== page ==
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Black History Month

By Kevin Cretsos

Every February during Black History Month, we honor the contributions of Black voices and experiences that have historically been marginalized and suppressed. Harvard scholar Carter G. Woodson dedicated his life toward highlighting the accomplishments of African Americans. In 1926, he led efforts to establish Negro History Week in the second week of February, which eventually helped designate February as Black History Month.

For 2024, the theme of Black History Month is African Americans and the Arts. This includes the impacts African Americans have had on visual arts, performing arts, music, literature, film, and other art forms throughout the Americas and the Caribbean.

In colonial America, enslaved people of African descent shared their artistry in craftsmanship and music, singing spirituals over the hardships of slavery. This music would influence musicians like Muddy Waters and the creation of other music genres like gospel, soul and the blues.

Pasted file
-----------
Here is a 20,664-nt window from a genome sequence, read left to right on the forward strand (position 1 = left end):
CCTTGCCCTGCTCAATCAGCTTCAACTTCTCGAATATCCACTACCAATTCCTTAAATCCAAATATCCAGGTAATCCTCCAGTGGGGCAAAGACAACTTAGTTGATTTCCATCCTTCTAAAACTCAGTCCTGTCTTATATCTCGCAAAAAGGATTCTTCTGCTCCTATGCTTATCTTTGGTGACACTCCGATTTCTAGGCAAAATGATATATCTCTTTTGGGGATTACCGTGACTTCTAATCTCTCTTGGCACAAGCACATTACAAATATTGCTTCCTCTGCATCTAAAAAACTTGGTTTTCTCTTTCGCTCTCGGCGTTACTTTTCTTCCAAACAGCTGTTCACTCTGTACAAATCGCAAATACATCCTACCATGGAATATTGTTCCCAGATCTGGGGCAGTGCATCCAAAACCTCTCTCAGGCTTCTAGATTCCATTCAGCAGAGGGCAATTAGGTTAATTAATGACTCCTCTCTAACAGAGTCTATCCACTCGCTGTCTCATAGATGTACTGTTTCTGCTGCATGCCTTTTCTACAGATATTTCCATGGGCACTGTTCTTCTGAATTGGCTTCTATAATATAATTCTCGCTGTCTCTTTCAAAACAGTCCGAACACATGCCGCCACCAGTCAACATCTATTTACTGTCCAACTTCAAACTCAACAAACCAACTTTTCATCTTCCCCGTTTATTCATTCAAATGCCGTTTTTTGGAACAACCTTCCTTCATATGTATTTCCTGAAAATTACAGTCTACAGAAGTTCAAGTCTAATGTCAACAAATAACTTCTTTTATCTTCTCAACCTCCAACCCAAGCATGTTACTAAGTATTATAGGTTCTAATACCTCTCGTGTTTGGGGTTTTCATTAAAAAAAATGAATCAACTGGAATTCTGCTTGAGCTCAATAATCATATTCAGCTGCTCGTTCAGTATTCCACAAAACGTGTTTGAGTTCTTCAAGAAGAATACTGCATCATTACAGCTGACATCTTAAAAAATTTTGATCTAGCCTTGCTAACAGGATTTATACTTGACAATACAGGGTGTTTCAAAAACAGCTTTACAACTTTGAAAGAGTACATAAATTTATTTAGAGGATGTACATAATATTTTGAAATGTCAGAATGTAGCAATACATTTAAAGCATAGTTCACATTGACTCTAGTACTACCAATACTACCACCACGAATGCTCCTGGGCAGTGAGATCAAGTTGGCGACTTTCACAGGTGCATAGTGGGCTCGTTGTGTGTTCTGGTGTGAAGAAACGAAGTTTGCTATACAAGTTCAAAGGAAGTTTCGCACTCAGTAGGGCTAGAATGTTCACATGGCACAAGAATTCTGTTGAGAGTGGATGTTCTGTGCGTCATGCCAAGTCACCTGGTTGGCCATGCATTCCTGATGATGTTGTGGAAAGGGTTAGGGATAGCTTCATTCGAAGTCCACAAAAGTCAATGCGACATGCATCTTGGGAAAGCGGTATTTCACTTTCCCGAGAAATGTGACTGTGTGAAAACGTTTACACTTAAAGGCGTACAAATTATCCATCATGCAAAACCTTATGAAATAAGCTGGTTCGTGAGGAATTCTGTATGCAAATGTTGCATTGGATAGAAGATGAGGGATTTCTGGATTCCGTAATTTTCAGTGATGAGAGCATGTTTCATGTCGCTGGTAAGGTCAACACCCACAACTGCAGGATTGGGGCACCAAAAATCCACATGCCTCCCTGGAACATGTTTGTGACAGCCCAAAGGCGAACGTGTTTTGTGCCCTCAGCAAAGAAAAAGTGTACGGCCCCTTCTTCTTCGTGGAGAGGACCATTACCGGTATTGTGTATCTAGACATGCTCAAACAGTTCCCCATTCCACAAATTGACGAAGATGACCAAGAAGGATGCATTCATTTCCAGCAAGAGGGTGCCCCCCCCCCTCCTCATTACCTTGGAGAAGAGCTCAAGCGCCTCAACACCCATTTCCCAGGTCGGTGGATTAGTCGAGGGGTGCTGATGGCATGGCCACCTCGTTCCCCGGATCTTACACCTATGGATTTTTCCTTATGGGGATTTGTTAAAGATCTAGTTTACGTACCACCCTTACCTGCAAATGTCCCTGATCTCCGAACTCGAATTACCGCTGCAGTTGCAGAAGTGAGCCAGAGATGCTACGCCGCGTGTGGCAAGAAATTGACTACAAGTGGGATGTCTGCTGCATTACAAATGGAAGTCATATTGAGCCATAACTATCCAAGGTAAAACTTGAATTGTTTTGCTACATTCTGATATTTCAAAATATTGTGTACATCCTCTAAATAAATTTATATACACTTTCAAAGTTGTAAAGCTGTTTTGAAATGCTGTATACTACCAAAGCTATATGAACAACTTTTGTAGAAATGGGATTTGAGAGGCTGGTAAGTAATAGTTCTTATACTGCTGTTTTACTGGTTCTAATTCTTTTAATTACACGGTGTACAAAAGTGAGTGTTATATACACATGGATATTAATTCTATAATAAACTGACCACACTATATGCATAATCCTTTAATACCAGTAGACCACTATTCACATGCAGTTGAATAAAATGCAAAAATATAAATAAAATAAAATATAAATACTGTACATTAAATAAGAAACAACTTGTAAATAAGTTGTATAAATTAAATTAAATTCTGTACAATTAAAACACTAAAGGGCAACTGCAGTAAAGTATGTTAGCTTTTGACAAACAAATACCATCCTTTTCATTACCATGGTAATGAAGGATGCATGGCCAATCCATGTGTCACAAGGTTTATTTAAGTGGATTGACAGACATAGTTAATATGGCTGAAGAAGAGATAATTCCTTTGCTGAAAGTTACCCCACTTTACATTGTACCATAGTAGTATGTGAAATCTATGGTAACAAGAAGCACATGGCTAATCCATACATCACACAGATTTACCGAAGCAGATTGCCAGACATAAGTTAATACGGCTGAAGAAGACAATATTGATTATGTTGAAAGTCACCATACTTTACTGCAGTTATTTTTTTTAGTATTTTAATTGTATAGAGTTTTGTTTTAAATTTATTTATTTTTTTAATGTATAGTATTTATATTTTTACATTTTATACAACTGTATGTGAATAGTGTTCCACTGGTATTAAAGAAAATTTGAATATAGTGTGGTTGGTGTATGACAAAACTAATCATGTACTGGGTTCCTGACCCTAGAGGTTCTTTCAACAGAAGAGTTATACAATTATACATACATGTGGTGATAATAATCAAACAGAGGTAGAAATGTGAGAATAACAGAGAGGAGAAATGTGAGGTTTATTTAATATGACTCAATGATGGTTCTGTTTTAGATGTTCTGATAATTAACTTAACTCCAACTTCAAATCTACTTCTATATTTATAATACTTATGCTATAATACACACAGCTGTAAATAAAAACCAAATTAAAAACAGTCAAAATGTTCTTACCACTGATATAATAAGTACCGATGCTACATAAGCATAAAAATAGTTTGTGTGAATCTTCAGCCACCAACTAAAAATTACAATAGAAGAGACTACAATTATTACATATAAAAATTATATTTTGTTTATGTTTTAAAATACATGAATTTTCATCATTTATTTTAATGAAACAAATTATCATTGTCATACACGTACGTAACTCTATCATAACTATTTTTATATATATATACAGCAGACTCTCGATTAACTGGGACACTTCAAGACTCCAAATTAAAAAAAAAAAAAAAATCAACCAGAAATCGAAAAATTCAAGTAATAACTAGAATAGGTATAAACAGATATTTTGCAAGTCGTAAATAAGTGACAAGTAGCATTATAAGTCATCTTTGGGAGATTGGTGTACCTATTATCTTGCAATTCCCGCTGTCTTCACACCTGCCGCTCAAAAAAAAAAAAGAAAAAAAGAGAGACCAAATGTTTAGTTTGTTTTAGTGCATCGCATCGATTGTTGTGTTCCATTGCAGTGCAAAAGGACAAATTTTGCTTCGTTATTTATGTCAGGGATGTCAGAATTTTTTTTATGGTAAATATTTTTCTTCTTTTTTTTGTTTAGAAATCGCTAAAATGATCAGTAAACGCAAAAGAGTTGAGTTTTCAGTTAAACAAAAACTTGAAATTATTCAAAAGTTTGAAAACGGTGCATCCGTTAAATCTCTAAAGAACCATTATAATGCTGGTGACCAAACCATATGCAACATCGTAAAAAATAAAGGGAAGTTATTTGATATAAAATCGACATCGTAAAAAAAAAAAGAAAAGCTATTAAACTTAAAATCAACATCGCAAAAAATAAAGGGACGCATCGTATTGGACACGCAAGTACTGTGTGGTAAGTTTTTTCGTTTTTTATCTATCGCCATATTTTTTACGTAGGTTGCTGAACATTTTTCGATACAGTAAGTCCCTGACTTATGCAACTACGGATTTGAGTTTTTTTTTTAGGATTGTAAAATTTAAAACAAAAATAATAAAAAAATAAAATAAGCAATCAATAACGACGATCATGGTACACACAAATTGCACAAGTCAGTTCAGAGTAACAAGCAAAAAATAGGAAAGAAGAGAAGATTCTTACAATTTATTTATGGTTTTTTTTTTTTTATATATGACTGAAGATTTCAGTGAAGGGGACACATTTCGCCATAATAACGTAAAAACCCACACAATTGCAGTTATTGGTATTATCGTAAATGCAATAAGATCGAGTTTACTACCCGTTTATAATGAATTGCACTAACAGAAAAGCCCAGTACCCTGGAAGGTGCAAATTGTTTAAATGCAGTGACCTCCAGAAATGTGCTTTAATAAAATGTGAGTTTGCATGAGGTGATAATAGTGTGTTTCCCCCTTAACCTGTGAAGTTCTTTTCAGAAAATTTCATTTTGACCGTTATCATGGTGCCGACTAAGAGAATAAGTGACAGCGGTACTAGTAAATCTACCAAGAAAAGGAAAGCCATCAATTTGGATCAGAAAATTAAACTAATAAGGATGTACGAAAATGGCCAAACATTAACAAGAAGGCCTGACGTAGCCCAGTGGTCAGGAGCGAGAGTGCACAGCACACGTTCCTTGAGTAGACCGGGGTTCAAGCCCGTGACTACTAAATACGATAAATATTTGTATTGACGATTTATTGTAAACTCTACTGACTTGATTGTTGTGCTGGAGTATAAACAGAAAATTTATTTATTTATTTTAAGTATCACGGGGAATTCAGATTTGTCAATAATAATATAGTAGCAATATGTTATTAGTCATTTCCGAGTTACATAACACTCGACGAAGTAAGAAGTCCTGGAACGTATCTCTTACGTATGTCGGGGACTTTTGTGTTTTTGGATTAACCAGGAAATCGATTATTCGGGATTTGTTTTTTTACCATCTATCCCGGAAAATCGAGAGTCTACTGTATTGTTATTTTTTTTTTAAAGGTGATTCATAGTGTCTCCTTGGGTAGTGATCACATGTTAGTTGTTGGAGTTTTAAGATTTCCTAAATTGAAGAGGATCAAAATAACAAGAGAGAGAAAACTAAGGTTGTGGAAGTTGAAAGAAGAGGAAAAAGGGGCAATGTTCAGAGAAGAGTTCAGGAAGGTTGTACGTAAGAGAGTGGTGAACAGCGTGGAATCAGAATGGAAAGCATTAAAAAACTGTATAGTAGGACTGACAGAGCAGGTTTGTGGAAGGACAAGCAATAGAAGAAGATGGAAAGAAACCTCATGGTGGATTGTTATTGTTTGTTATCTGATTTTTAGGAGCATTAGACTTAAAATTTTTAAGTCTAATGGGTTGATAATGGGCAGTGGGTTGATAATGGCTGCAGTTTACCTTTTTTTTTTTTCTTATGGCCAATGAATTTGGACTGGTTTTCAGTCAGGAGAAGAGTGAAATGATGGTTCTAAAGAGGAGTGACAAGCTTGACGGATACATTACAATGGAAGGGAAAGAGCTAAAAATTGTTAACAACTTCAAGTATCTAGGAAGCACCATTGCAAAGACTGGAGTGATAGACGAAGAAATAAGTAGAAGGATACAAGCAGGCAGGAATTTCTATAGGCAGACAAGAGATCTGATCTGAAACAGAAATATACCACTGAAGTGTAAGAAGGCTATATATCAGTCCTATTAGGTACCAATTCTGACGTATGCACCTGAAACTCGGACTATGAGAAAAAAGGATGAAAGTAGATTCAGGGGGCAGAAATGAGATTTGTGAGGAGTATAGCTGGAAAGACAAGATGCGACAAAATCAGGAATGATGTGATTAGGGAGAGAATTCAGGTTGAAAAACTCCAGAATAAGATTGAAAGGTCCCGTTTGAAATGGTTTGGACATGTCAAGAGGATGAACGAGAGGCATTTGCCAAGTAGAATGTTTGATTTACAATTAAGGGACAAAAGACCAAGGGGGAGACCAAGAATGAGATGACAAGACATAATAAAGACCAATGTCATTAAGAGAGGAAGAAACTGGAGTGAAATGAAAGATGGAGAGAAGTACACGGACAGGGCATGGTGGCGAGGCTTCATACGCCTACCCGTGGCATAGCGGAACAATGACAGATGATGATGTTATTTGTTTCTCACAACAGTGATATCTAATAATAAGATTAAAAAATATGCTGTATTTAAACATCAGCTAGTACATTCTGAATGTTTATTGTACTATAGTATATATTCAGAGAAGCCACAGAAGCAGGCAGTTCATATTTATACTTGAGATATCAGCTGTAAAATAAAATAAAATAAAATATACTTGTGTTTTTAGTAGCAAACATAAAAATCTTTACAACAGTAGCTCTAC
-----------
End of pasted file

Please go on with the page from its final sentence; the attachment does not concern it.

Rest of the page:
In the 1920s, art flourished in Black communities through movements like the Harlem Renaissance with writers Langston Hughes and Zora Neale Hurston. Jazz evolved with musicians like Duke Ellington and Louis Armstrong.

During the civil rights struggles of the 1960s, Malcolm X was assassinated. The Black Arts Movement grew as a response, inspiring Black artists such as Amiri Baraka, Nikki Giovanni, Maya Angelou, Gwendolyn Brooks, and James Baldwin to create works fueled by political activism. 

This legacy of African American art has helped preserve traditions while empowering and inspiring future generations. To learn more about Black history of the arts, browse and read these suggested websites, books and databases.

Black History Month Websites


eBooks (UD login required)

Databases (UD login required)

— Kevin Cretsos is a library systems support specialist and a member of the University Libraries Diversity and Inclusion Team.

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